above depressed, tibia? annulated with flavus. Vertex a little nar- 
rower than an eye, snbuarrowcd in front, feebly carinated in the 
middle, on either side sulcate. anteriorly subtruncate. passing lat- 
erally into little convexed flexures, ending abruptly near the ante- 
rior inner border of the eye; not advanced as far as the anterior 
border of the eye, in protile not visible, being obscured by the 
prominent eyes ; frontal costa depressed between the eyes, a little 
protuberant opposite the antenna 1 , about on a line with their ante- 
rior border, the forks as seen in front gradually but narrowly sepa. 
rated, diverging to the middle ocellus. Pronotum anteriorly trun- 
cate, posteriorly strongly prolongate, subulate and acuminate, fre- 
queutly extending within one millimeter of twice the length of tin- 
post erior femora,' median carina sea reel yelevaied, sinuate more or less 
tnberculate in its backward course, dorstim between the shoulders a 
little unevenly swollen, rugose papillate, just behind strongly de- 
pressed, dorsal surface of the apical process rugose, uneven and cov- 
ered with numerous longitudinal tubercuhc. lateral angles obtuse, 
posterior angle of the lateral lobe obtuse, rounded. Elytra elong;i!e. 
impresao- punctate, with the apex snbacutely rounded: wingsabotit 
as long as the process or scarcely longer. Femora 1 uu modified. slen 
der, the posterior femora narrow, the carina'of tibia with rather 
small and scarcely more than five or six spines, on the inner carina 1 
as few as three or four bevond the middle: the tirsi nrtick- of the 



1899] 



ENTOMOLOGICAL NEWS. ' 



_ i i 



posterior tarsus equal 5 u length to the third, the iir.-t and -econd 
pulvilli united about equal to the third, the tirst and second acute. 
the third straight below. 

Length body. 12-l.'5mm., pronot. l<; 17' ,111111.. post, feni., 7-7. "mini- 

Locality. Bolivia, South America. Hancock. 

Allotettix peruvianus, Bui. 

Obscure, ferrugiueus, ftlSCO variegated- Verti-x nearly a- wide a- 
an eye.- horizontal, anteriorly subnarrowed, in front scarcely trans- 
versely earinated: frontal co-ta between the antenna 1 obliquely de-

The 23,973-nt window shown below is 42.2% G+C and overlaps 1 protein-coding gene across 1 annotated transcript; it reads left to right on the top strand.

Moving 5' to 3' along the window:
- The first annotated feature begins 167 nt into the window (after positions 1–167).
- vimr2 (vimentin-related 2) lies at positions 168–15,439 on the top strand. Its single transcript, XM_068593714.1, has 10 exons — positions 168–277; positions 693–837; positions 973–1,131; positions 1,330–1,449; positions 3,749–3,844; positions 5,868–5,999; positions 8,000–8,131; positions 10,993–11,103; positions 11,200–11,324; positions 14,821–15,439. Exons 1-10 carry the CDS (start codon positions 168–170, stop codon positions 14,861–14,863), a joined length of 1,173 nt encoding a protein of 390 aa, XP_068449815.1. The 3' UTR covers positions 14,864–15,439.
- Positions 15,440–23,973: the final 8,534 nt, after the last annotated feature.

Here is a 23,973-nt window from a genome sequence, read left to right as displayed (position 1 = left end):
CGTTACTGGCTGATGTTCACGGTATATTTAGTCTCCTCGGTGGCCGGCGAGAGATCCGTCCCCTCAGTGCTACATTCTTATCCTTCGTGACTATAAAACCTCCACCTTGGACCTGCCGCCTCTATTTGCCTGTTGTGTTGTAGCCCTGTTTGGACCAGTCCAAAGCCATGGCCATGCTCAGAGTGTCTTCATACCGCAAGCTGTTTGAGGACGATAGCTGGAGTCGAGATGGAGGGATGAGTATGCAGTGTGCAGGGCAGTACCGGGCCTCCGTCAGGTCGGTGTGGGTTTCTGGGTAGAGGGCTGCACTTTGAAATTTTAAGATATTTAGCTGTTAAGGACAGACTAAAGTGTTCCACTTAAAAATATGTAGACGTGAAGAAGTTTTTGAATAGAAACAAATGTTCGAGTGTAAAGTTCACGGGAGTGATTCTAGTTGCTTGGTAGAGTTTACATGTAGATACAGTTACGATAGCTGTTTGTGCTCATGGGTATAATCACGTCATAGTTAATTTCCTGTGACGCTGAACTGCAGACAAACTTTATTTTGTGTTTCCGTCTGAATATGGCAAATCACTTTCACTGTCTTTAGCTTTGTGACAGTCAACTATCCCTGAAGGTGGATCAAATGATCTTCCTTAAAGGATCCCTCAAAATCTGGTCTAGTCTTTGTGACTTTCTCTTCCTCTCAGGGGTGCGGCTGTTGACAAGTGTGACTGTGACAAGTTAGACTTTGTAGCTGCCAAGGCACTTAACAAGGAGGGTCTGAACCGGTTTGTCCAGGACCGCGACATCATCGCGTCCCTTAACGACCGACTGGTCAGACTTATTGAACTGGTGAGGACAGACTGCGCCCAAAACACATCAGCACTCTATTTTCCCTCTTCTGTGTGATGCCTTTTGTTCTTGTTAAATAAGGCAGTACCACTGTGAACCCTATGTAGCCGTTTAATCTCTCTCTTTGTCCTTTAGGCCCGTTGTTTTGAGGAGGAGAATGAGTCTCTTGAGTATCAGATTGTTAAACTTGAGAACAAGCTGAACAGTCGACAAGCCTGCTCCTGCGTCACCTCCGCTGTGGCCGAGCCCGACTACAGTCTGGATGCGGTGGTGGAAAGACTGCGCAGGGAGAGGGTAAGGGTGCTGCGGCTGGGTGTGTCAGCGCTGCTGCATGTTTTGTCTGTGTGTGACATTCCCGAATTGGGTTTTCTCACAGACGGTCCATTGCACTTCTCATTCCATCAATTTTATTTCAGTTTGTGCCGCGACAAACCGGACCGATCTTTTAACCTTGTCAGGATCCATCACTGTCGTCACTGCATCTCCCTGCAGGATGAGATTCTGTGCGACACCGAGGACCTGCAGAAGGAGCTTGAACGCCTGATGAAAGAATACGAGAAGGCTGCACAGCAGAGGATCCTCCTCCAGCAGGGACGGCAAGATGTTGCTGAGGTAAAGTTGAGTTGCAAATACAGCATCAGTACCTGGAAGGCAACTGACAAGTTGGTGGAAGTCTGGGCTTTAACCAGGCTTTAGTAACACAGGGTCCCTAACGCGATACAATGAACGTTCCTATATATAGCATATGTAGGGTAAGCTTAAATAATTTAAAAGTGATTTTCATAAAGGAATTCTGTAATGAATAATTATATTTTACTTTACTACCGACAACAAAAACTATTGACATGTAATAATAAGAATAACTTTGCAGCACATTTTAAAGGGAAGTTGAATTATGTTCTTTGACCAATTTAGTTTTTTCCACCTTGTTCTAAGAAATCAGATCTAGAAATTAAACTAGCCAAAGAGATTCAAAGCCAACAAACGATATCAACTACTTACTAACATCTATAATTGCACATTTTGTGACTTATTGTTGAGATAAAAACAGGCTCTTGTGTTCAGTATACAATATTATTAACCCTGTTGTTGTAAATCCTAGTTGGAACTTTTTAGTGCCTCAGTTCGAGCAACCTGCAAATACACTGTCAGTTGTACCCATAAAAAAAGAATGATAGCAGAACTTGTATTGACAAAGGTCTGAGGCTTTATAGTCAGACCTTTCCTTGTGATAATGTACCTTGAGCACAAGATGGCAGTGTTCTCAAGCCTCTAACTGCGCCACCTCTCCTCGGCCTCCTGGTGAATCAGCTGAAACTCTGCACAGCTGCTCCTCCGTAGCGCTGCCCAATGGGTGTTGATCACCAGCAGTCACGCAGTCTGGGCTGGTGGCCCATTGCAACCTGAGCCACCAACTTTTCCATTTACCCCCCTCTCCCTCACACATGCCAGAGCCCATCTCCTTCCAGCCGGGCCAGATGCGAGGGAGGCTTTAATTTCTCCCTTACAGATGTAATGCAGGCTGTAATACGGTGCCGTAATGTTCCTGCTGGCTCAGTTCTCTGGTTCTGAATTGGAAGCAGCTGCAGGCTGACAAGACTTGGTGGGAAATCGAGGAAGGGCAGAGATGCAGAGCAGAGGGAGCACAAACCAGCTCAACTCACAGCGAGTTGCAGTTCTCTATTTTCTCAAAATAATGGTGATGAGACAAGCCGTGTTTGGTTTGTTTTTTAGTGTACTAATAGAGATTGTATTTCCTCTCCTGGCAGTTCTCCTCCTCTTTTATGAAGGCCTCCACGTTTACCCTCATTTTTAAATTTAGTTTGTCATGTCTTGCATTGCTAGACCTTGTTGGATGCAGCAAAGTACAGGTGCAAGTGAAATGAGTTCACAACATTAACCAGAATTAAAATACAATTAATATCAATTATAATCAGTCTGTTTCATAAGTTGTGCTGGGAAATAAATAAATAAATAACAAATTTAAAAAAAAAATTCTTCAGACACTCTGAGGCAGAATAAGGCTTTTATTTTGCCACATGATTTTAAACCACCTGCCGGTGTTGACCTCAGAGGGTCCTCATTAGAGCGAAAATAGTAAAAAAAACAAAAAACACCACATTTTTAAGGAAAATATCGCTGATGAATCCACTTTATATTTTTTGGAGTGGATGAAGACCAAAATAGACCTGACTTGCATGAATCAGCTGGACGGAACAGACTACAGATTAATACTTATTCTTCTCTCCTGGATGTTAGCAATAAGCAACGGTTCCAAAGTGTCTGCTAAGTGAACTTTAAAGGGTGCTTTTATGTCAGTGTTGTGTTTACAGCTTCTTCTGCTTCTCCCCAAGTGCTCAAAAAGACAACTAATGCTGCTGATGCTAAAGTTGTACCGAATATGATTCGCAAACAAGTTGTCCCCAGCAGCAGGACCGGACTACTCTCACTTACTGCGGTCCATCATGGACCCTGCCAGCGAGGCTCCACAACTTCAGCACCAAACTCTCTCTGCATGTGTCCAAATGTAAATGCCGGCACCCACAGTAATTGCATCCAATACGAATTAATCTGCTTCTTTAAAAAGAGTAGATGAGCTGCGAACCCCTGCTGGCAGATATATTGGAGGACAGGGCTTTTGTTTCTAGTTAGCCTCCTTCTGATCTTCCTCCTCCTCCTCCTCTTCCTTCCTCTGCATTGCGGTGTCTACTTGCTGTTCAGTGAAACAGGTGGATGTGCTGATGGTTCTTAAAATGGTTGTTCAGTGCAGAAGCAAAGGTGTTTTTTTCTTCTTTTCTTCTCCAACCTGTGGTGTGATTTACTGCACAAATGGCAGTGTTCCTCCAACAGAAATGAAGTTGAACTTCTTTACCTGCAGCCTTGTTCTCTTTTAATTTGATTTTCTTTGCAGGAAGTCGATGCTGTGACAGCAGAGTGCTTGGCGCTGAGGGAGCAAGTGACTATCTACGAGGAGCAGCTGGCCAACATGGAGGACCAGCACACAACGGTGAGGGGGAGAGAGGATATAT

pressed, obscurely sinuate. Pronotum posteriorly long and subu- 
late, median cariua between the shoulder- sinuate, between the 
shoulders with concavities, posterior angle of the lateral lobe with 
the apex widely rounded. Klytra oblong, subncuiiiiuale : winu'sa- 
loug as the process. Femoral carina unchanged, first article of the 
posterior tarsi not longer than the third, third pnlvillns -horter 
the second and tirst united, first pulvillus with the apex shortly 
spiued and acute. 

Length of body, '.) l.'i..~>nini., nronol . l.'!..Vl Mmn .. post. fern. 

5.5-7rara. 

Locality Pumamarco, Peru. Mu-enm of Varsovic. liolivar. 
Allofttix oayennensis, Bol. 

Pale In-cns, rugulo.se. vertex narrower than an eve. not produced 
in front of the eyes, middle earinated. lateral lobes externally 
rounded: frontal eosta between the eyes little sinuate. Pronotum 
narrow, posteriorly long and subulate, in front of the -boulders, 
crowded together, median carina a little elevated, between the 
shoulders subsinuate. Klytra narrowly rounded at the apex. <'a- 
rinas of the femora undulate, crenulate, posterior femora elongate, 
before the apex reduced, first and third articles of the posterior 
tarsi nearly equal in length, apical pulvillus i.cule. the third pul- 
VI I his scarcely shorter than the -econd and first united. Valves of 
t he ovipositor rather -borl. 

Body length, , . snini . pronot.. lOmm.. \n><{. lem.. .">..">nim. 

Locality. Cayenne (Coll. of M. Bruiincr). Bolivar. 

Among some Tettigid;! 1 received from Mexico, through the 
kindness of MY. <). \V . P>;irivtt. I ;im iiltle to record ;i nc\\ 
;md very interesting species of \f<>ftifi.<- Ihmcoek. 
Neotettix baiTetti, -\>. nov. 

Body small, rugose-granulate. Vertex fully twi>-e the width of 
an eye, anterior border con vexed and advanced considerably in front